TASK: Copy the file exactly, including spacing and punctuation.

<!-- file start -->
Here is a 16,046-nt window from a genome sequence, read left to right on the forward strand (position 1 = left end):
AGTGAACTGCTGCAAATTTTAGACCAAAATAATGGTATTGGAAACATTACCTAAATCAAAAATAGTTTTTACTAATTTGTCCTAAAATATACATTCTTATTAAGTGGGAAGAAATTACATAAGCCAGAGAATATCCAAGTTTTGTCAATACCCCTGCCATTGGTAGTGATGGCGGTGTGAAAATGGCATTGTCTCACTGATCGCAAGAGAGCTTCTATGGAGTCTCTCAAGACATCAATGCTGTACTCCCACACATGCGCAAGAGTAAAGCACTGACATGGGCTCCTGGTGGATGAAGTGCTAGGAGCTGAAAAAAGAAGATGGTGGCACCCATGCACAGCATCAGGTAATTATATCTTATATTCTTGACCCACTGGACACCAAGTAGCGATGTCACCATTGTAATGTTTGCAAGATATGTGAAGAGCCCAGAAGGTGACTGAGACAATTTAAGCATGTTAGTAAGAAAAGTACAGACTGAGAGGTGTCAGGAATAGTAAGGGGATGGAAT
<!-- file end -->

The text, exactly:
Here is a 16,046-nt window from a genome sequence, read left to right on the forward strand (position 1 = left end):
AGTGAACTGCTGCAAATTTTAGACCAAAATAATGGTATTGGAAACATTACCTAAATCAAAAATAGTTTTTACTAATTTGTCCTAAAATATACATTCTTATTAAGTGGGAAGAAATTACATAAGCCAGAGAATATCCAAGTTTTGTCAATACCCCTGCCATTGGTAGTGATGGCGGTGTGAAAATGGCATTGTCTCACTGATCGCAAGAGAGCTTCTATGGAGTCTCTCAAGACATCAATGCTGTACTCCCACACATGCGCAAGAGTAAAGCACTGACATGGGCTCCTGGTGGATGAAGTGCTAGGAGCTGAAAAAAGAAGATGGTGGCACCCATGCACAGCATCAGGTAATTATATCTTATATTCTTGACCCACTGGACACCAAGTAGCGATGTCACCATTGTAATGTTTGCAAGATATGTGAAGAGCCCAGAAGGTGACTGAGACAATTTAAGCATGTTAGTAAGAAAAGTACAGACTGAGAGGTGTCAGGAATAGTAAGGGGATGGAAT